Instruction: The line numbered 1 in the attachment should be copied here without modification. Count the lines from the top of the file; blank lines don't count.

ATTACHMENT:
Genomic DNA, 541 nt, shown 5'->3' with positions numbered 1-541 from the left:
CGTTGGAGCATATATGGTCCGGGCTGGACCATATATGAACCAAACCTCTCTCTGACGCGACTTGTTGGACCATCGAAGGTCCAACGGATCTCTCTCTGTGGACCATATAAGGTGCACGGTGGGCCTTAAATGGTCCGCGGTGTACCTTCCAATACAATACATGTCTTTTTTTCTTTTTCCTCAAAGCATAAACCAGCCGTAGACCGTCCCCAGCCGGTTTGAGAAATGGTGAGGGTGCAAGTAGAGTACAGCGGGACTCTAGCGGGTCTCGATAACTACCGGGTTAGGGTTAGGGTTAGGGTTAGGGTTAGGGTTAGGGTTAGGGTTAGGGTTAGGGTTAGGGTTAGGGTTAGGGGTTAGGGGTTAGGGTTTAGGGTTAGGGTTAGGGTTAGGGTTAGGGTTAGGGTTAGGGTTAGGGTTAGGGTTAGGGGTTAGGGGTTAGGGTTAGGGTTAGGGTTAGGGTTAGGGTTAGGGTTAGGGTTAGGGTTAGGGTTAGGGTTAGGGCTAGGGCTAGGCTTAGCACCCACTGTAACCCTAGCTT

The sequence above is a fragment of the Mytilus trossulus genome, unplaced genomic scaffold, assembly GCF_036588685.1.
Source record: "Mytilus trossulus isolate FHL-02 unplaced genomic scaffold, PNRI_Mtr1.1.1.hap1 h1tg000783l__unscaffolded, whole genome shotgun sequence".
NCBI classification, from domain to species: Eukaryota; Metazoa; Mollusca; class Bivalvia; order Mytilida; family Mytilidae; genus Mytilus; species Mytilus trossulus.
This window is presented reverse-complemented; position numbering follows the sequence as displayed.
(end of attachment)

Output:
Genomic DNA, 541 nt, shown 5'->3' with positions numbered 1-541 from the left: